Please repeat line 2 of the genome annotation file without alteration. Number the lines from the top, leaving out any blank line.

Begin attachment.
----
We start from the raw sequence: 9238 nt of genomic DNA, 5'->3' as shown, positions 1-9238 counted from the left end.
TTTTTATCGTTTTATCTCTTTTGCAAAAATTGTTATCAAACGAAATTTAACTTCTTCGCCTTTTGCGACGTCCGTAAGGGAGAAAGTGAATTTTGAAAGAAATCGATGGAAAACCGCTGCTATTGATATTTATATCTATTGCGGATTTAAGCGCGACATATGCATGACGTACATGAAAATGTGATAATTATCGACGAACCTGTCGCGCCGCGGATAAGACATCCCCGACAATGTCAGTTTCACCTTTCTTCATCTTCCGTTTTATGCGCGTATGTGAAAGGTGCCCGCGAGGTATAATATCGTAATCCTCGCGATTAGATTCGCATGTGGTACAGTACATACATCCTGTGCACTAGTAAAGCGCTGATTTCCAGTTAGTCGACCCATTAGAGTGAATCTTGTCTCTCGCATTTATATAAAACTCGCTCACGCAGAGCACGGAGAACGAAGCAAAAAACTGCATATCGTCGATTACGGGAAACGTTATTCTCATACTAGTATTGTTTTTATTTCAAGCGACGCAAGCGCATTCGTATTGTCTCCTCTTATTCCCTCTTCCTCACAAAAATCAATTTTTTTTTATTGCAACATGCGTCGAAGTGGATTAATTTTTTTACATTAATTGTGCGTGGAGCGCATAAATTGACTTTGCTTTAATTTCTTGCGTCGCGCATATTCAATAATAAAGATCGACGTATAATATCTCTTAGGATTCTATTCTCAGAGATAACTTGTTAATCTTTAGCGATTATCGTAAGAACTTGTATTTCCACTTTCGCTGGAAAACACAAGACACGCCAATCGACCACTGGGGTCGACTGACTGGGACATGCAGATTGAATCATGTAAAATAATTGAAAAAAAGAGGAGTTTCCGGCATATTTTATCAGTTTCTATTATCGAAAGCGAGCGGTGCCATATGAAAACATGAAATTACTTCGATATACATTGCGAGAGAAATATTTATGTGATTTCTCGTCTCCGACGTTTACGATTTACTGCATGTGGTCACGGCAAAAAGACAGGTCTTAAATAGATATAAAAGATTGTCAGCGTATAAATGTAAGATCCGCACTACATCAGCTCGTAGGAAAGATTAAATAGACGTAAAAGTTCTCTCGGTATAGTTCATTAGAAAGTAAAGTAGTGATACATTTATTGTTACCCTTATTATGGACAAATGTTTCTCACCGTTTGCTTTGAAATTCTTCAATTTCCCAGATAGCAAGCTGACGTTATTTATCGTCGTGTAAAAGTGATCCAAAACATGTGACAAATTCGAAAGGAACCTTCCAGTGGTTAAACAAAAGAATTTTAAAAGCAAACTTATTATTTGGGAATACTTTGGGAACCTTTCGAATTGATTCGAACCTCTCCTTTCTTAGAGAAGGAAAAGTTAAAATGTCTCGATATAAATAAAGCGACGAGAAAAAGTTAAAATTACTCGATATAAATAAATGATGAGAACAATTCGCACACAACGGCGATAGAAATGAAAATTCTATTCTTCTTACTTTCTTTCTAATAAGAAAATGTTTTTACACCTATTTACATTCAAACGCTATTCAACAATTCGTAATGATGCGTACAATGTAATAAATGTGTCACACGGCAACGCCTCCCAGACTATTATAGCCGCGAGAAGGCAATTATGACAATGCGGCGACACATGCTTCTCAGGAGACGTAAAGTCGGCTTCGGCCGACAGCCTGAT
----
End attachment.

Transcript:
TTTTTATCGTTTTATCTCTTTTGCAAAAATTGTTATCAAACGAAATTTAACTTCTTCGCCTTTTGCGACGTCCGTAAGGGAGAAAGTGAATTTTGAAAGAAATCGATGGAAAACCGCTGCTATTGATATTTATATCTATTGCGGATTTAAGCGCGACATATGCATGACGTACATGAAAATGTGATAATTATCGACGAACCTGTCGCGCCGCGGATAAGACATCCCCGACAATGTCAGTTTCACCTTTCTTCATCTTCCGTTTTATGCGCGTATGTGAAAGGTGCCCGCGAGGTATAATATCGTAATCCTCGCGATTAGATTCGCATGTGGTACAGTACATACATCCTGTGCACTAGTAAAGCGCTGATTTCCAGTTAGTCGACCCATTAGAGTGAATCTTGTCTCTCGCATTTATATAAAACTCGCTCACGCAGAGCACGGAGAACGAAGCAAAAAACTGCATATCGTCGATTACGGGAAACGTTATTCTCATACTAGTATTGTTTTTATTTCAAGCGACGCAAGCGCATTCGTATTGTCTCCTCTTATTCCCTCTTCCTCACAAAAATCAATTTTTTTTTATTGCAACATGCGTCGAAGTGGATTAATTTTTTTACATTAATTGTGCGTGGAGCGCATAAATTGACTTTGCTTTAATTTCTTGCGTCGCGCATATTCAATAATAAAGATCGACGTATAATATCTCTTAGGATTCTATTCTCAGAGATAACTTGTTAATCTTTAGCGATTATCGTAAGAACTTGTATTTCCACTTTCGCTGGAAAACACAAGACACGCCAATCGACCACTGGGGTCGACTGACTGGGACATGCAGATTGAATCATGTAAAATAATTGAAAAAAAGAGGAGTTTCCGGCATATTTTATCAGTTTCTATTATCGAAAGCGAGCGGTGCCATATGAAAACATGAAATTACTTCGATATACATTGCGAGAGAAATATTTATGTGATTTCTCGTCTCCGACGTTTACGATTTACTGCATGTGGTCACGGCAAAAAGACAGGTCTTAAATAGATATAAAAGATTGTCAGCGTATAAATGTAAGATCCGCACTACATCAGCTCGTAGGAAAGATTAAATAGACGTAAAAGTTCTCTCGGTATAGTTCATTAGAAAGTAAAGTAGTGATACATTTATTGTTACCCTTATTATGGACAAATGTTTCTCACCGTTTGCTTTGAAATTCTTCAATTTCCCAGATAGCAAGCTGACGTTATTTATCGTCGTGTAAAAGTGATCCAAAACATGTGACAAATTCGAAAGGAACCTTCCAGTGGTTAAACAAAAGAATTTTAAAAGCAAACTTATTATTTGGGAATACTTTGGGAACCTTTCGAATTGATTCGAACCTCTCCTTTCTTAGAGAAGGAAAAGTTAAAATGTCTCGATATAAATAAAGCGACGAGAAAAAGTTAAAATTACTCGATATAAATAAATGATGAGAACAATTCGCACACAACGGCGATAGAAATGAAAATTCTATTCTTCTTACTTTCTTTCTAATAAGAAAATGTTTTTACACCTATTTACATTCAAACGCTATTCAACAATTCGTAATGATGCGTACAATGTAATAAATGTGTCACACGGCAACGCCTCCCAGACTATTATAGCCGCGAGAAGGCAATTATGACAATGCGGCGACACATGCTTCTCAGGAGACGTAAAGTCGGCTTCGGCCGACAGCCTGAT